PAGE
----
by Same Hutchins
My disappointment at bailing early on Cajun Country was tempered by the anticipation of a night out in New Orleans. Stephane took the wheel and put it on the floor headed east on Highway 10. My companions didn’t do a lot of driving, but when needed Stephane was great at taking the stick and piloting us home. I’m an excellent driver and therefore pretty particular about whom I’ll ride with when I’m not in control; I had no issue with ceding the truck to Stephane.
Good thing, too, as I needed to get on the phone and set us up in the city. My job can be social in many ways, and it was time to work the phone. We were unexpectedly headed to New Orleans for a night of relaxation and enjoyment followed by a day of scouting, it was early evening already and I had a couple hours of highway driving time to make arrangements.
As well connected as I am in that town, it was only five months post-Katrina. I had not been down since the tragedies connected with it. Having been involved a bit in some relief efforts I knew who was back in town and who was still stranded elsewhere as part of the diaspora that had been created. Still, one couldn’t be sure how our visit would go. It worked out, though, and soon we were set up in the Renaissance Hotel in the Warehouse District. A truly great Hotel and definitely the right place for a comfortable night. A few more calls and we had plans for drinks and dinner, and someone was waiting in the lobby for us with some excellent pot. New Orleans here we come.
The Katrina effect was apparent as soon as we wheeled into town. Five months later and most of the traffic signals on Poydras Street weren’t functioning. No police working the intersections, it was fend for yourself time. Trees down everywhere and not many people to be seen. It felt so odd overall. This was going to take a little getting used to. At least the valet stand at the hotel was manned, but even there we were told that they didn’t have anyone to cover the late shift. They would be shutting down at 10.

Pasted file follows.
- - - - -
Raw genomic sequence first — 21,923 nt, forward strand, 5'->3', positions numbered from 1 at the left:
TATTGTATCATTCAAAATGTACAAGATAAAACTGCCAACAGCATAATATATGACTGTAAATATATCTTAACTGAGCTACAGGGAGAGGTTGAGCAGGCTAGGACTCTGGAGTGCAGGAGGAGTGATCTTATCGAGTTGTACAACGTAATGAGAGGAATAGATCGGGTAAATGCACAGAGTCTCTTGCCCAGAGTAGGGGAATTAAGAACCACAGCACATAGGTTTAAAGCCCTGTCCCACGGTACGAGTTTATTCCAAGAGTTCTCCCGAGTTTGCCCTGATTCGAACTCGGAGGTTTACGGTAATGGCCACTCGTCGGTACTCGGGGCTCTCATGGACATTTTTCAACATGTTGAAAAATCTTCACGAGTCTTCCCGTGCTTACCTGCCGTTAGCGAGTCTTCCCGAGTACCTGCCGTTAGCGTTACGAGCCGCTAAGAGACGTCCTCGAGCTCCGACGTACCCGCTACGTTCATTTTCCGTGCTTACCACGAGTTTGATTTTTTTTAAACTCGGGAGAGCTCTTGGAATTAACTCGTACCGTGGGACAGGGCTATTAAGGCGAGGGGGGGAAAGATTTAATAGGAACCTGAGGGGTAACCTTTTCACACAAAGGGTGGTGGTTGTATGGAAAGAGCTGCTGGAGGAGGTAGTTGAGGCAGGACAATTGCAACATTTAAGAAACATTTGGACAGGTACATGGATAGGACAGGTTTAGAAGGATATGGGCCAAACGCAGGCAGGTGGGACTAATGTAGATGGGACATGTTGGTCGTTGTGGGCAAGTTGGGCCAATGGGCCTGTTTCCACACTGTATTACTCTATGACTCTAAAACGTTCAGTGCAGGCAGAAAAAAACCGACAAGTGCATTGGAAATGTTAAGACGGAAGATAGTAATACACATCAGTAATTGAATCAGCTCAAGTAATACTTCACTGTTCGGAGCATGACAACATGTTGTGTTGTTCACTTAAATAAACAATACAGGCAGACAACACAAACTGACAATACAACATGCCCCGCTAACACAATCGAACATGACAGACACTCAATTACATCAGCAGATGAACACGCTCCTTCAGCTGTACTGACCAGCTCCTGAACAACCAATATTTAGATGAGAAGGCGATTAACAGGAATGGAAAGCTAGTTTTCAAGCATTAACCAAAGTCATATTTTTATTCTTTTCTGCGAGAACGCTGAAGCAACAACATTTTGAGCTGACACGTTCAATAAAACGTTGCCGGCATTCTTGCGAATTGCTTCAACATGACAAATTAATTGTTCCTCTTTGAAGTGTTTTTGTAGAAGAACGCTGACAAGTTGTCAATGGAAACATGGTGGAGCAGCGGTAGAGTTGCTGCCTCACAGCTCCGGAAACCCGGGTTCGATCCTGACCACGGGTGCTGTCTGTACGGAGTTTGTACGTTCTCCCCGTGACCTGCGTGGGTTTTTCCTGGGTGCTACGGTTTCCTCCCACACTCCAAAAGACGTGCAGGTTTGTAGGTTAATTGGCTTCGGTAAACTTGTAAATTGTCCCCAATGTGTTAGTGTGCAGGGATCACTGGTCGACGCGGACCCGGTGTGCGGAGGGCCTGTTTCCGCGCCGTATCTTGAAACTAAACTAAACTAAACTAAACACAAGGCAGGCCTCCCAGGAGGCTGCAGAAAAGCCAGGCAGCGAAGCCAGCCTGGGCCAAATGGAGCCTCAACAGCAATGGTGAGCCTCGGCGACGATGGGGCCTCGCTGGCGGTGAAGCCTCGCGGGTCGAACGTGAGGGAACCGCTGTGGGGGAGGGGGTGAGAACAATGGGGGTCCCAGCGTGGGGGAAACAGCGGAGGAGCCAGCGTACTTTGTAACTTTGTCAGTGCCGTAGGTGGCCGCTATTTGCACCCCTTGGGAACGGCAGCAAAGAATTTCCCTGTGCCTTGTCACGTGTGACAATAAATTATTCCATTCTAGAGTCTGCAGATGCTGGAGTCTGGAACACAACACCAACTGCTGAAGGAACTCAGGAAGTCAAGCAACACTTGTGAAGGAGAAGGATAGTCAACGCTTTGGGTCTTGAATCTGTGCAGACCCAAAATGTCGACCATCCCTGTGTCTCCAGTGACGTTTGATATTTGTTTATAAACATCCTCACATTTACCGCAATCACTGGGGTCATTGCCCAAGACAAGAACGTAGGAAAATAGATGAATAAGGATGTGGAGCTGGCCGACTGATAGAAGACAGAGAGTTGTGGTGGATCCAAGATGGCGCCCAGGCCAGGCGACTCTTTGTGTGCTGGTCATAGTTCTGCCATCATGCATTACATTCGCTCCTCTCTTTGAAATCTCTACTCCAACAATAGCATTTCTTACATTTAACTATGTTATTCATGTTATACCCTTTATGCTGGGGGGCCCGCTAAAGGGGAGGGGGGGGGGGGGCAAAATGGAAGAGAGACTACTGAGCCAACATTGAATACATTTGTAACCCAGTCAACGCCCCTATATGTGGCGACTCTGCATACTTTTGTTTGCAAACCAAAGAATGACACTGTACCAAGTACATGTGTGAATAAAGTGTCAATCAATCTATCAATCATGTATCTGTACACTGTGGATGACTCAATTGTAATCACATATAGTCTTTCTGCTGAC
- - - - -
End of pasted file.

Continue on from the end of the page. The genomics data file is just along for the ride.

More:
“Don’t worry sir, I’ll leave your car right out front and the keys will be at the front desk,” I was reassured. “But you want to be careful going out too late, things are still a little sketchy at night here.”
The hotel may have been half-empty and down to a skeleton staff, but my guy was still working and greeted me with a big hug and a smile. As we made the exchange he held me at arm’s length.
“Thanks for coming back, man, we appreciate it. The city needs your support. Bring the film here. Tell everyone we’re back and to come see us again.” Yes, it’s the kind of city where even the drug dealers are civic boosters. You don’t find that everywhere. Says something about a city.
After settling into our luxury rooms with 600 count Frette sheets and steam showers we re-convened in the lobby. My companions were truly pleased by the accommodations for the first time since we left New York. In short order we were burning a joint as we drove slowly up Magazine Street. It all came back to me in a rush, how much I love the city. Amidst the damage the bungalows still lined the street, their weathered stoutness hidden beneath riotous bursts of color. I found myself tearing up with joy and love for my surroundings. My God I love New Orleans. It is a city of music and magic.